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Driving innovations in manufacturing: Open Access research from DMEM

Strathprints makes available Open Access scholarly outputs by Strathclyde's Department of Design, Manufacture & Engineering Management (DMEM).

Centred on the vision of 'Delivering Total Engineering', DMEM is a centre for excellence in the processes, systems and technologies needed to support and enable engineering from concept to remanufacture. From user-centred design to sustainable design, from manufacturing operations to remanufacturing, from advanced materials research to systems engineering.

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Matrix-addressable micropixellated InGaN light-emitting diodes with uniform emission and increased light output

Gong, Z. and Zhang, H.X. and Gu, Erdan and Griffin, C. and Dawson, Martin D. and Poher, V. and Kennedy, G.T. and French, P.M.W. and Neil, M.A.A. (2007) Matrix-addressable micropixellated InGaN light-emitting diodes with uniform emission and increased light output. IEEE Transactions on Electron Devices, 54 (10). pp. 2650-2658. ISSN 0018-9383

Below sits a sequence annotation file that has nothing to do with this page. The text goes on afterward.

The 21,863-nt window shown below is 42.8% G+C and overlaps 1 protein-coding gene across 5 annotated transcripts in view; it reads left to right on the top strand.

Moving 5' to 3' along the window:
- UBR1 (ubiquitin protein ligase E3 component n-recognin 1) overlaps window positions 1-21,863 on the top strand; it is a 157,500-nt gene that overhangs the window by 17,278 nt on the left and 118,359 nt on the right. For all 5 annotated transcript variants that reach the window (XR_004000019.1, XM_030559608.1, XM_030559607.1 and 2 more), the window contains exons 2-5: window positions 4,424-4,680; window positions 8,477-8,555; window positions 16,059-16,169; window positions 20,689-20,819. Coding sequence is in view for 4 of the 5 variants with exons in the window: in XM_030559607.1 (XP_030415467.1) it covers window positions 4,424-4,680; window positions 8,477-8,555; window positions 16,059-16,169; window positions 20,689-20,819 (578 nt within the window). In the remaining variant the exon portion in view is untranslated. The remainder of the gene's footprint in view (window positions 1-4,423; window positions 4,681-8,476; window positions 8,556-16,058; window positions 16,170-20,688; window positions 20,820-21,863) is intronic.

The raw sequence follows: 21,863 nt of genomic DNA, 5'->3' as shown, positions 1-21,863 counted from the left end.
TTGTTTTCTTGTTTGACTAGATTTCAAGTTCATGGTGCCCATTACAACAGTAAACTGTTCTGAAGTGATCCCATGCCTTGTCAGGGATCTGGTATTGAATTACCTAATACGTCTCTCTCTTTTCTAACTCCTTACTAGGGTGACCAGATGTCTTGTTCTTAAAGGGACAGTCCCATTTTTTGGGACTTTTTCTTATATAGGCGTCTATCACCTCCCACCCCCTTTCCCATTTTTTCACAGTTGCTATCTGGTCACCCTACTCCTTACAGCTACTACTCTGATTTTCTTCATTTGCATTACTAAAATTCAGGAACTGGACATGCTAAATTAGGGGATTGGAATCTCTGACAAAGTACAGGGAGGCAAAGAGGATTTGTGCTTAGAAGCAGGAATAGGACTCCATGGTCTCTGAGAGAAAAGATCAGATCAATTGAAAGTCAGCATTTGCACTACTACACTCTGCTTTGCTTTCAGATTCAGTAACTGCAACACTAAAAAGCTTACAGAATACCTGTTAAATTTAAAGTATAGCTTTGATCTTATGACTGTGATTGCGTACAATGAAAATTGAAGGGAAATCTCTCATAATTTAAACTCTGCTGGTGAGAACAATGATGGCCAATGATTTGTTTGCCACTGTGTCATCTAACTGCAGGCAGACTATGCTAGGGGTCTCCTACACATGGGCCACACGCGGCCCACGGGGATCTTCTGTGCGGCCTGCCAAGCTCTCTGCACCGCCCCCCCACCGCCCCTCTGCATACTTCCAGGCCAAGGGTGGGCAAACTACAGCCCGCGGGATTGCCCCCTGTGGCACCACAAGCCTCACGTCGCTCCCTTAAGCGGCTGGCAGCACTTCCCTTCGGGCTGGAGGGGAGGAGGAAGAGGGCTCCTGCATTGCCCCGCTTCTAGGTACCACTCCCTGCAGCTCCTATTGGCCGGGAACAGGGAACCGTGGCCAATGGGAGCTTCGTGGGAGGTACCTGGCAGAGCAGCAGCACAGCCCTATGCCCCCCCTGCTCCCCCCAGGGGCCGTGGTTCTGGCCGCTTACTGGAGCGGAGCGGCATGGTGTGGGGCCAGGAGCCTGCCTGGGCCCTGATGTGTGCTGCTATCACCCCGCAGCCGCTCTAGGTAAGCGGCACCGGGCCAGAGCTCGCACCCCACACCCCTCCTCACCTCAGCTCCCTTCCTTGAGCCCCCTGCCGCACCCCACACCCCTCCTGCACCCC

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Abstract

Micropixellated InGaN light-emitting diodes (micro- LEDs) have a wide number of potential applications in areas including microdisplays, fluorescence-based assays and microscopy, and cell micromanipulation. Here, we present fabrication and performance details of matrix-addressable micro-LED devices which show significant improvements over their earlier counterparts. Devices with 64 × 64 micropixel elements, each of them having a 16-μm-diameter emission aperture on a 50-μm pitch, have been fabricated at blue (470 nm), green (510 nm), and UV (370 nm) wavelengths, respectively. Importantly, we have adopted a scheme of running n-metal tracks adjacent to each n-GaN mesa, so that resistance variation between the devices is reduced to below 8%, in contrast to the earlier fivefold resistance variation encountered. We have also made improvements to the spreading-layer formation scheme, resulting in significant increases in output power per element, improved current handling, and reduced turn-on voltages. These devices have been combined with a computerdriven programmable driver interface operating in constantcurrent mode, and representative microdisplay outputs are presented.